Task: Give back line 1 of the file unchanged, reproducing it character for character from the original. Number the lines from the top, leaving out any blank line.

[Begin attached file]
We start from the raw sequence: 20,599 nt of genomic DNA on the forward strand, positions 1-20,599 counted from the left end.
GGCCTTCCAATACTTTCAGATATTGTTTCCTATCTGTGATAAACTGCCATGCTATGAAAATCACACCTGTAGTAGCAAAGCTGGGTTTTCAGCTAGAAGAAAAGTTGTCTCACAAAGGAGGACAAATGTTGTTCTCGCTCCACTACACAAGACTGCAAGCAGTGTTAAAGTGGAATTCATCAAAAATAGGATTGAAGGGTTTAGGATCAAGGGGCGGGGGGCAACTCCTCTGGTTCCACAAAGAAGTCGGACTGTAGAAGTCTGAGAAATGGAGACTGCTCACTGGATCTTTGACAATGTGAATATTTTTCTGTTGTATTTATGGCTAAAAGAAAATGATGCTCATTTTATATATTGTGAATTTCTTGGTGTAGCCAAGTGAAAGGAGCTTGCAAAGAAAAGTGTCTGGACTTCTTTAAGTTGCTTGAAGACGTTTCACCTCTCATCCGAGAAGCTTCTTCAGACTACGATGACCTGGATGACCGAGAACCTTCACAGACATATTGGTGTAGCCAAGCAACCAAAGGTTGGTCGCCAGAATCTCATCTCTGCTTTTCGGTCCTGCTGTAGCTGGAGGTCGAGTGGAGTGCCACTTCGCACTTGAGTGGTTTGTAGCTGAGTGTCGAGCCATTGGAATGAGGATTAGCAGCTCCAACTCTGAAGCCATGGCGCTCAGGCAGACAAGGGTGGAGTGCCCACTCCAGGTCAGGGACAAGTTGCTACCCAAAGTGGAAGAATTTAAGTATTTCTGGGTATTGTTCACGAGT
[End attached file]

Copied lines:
We start from the raw sequence: 20,599 nt of genomic DNA on the forward strand, positions 1-20,599 counted from the left end.